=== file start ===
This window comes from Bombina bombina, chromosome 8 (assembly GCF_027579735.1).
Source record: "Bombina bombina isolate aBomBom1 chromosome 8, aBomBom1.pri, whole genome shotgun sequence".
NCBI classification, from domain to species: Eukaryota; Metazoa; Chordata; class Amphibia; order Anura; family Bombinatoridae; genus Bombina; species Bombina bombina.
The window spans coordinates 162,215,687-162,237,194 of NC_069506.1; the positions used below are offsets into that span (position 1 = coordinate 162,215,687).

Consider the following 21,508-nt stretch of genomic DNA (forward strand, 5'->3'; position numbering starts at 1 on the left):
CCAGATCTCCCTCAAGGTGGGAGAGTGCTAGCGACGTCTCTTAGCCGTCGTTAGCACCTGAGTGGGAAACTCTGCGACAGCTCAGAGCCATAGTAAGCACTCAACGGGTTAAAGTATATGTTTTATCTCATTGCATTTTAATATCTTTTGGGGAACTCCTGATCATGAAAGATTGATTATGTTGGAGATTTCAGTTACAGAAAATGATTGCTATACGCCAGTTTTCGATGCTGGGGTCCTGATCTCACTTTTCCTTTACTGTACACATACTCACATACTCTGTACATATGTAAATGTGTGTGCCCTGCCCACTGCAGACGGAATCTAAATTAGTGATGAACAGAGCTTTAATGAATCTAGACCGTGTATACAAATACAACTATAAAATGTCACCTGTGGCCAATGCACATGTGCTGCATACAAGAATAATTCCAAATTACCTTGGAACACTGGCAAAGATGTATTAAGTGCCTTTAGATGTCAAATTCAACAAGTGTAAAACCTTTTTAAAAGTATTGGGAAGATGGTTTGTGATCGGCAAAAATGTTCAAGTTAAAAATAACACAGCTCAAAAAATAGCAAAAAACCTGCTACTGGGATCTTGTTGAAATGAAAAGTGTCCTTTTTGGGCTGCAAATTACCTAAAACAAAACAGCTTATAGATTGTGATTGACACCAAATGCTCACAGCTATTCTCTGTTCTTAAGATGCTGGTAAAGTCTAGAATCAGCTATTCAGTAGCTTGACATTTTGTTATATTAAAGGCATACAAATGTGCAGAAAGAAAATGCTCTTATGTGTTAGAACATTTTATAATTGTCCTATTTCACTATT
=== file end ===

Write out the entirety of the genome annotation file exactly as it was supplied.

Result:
This window comes from Bombina bombina, chromosome 8 (assembly GCF_027579735.1).
Source record: "Bombina bombina isolate aBomBom1 chromosome 8, aBomBom1.pri, whole genome shotgun sequence".
NCBI classification, from domain to species: Eukaryota; Metazoa; Chordata; class Amphibia; order Anura; family Bombinatoridae; genus Bombina; species Bombina bombina.
The window spans coordinates 162,215,687-162,237,194 of NC_069506.1; the positions used below are offsets into that span (position 1 = coordinate 162,215,687).

Consider the following 21,508-nt stretch of genomic DNA (forward strand, 5'->3'; position numbering starts at 1 on the left):
CCAGATCTCCCTCAAGGTGGGAGAGTGCTAGCGACGTCTCTTAGCCGTCGTTAGCACCTGAGTGGGAAACTCTGCGACAGCTCAGAGCCATAGTAAGCACTCAACGGGTTAAAGTATATGTTTTATCTCATTGCATTTTAATATCTTTTGGGGAACTCCTGATCATGAAAGATTGATTATGTTGGAGATTTCAGTTACAGAAAATGATTGCTATACGCCAGTTTTCGATGCTGGGGTCCTGATCTCACTTTTCCTTTACTGTACACATACTCACATACTCTGTACATATGTAAATGTGTGTGCCCTGCCCACTGCAGACGGAATCTAAATTAGTGATGAACAGAGCTTTAATGAATCTAGACCGTGTATACAAATACAACTATAAAATGTCACCTGTGGCCAATGCACATGTGCTGCATACAAGAATAATTCCAAATTACCTTGGAACACTGGCAAAGATGTATTAAGTGCCTTTAGATGTCAAATTCAACAAGTGTAAAACCTTTTTAAAAGTATTGGGAAGATGGTTTGTGATCGGCAAAAATGTTCAAGTTAAAAATAACACAGCTCAAAAAATAGCAAAAAACCTGCTACTGGGATCTTGTTGAAATGAAAAGTGTCCTTTTTGGGCTGCAAATTACCTAAAACAAAACAGCTTATAGATTGTGATTGACACCAAATGCTCACAGCTATTCTCTGTTCTTAAGATGCTGGTAAAGTCTAGAATCAGCTATTCAGTAGCTTGACATTTTGTTATATTAAAGGCATACAAATGTGCAGAAAGAAAATGCTCTTATGTGTTAGAACATTTTATAATTGTCCTATTTCACTATT